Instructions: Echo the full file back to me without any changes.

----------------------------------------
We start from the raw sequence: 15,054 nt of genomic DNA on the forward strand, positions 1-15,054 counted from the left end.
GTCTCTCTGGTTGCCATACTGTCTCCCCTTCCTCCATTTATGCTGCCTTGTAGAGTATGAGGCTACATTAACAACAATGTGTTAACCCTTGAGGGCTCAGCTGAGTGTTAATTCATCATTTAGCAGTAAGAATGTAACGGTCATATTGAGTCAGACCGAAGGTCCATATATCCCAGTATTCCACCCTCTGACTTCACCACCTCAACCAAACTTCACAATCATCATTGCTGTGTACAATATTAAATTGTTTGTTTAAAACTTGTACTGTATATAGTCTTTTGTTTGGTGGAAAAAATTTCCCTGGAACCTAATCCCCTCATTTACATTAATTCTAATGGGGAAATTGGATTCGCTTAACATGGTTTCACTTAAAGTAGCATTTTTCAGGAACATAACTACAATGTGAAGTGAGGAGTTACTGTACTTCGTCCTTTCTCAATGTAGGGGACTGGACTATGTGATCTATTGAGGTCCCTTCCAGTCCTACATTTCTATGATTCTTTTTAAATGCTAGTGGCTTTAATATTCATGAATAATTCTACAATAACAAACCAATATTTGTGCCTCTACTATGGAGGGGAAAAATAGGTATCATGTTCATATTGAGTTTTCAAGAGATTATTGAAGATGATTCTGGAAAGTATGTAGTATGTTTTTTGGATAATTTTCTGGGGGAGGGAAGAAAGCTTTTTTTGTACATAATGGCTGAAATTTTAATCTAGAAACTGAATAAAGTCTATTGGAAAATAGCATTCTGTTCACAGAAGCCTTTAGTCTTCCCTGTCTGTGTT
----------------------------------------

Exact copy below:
We start from the raw sequence: 15,054 nt of genomic DNA on the forward strand, positions 1-15,054 counted from the left end.
GTCTCTCTGGTTGCCATACTGTCTCCCCTTCCTCCATTTATGCTGCCTTGTAGAGTATGAGGCTACATTAACAACAATGTGTTAACCCTTGAGGGCTCAGCTGAGTGTTAATTCATCATTTAGCAGTAAGAATGTAACGGTCATATTGAGTCAGACCGAAGGTCCATATATCCCAGTATTCCACCCTCTGACTTCACCACCTCAACCAAACTTCACAATCATCATTGCTGTGTACAATATTAAATTGTTTGTTTAAAACTTGTACTGTATATAGTCTTTTGTTTGGTGGAAAAAATTTCCCTGGAACCTAATCCCCTCATTTACATTAATTCTAATGGGGAAATTGGATTCGCTTAACATGGTTTCACTTAAAGTAGCATTTTTCAGGAACATAACTACAATGTGAAGTGAGGAGTTACTGTACTTCGTCCTTTCTCAATGTAGGGGACTGGACTATGTGATCTATTGAGGTCCCTTCCAGTCCTACATTTCTATGATTCTTTTTAAATGCTAGTGGCTTTAATATTCATGAATAATTCTACAATAACAAACCAATATTTGTGCCTCTACTATGGAGGGGAAAAATAGGTATCATGTTCATATTGAGTTTTCAAGAGATTATTGAAGATGATTCTGGAAAGTATGTAGTATGTTTTTTGGATAATTTTCTGGGGGAGGGAAGAAAGCTTTTTTTGTACATAATGGCTGAAATTTTAATCTAGAAACTGAATAAAGTCTATTGGAAAATAGCATTCTGTTCACAGAAGCCTTTAGTCTTCCCTGTCTGTGTT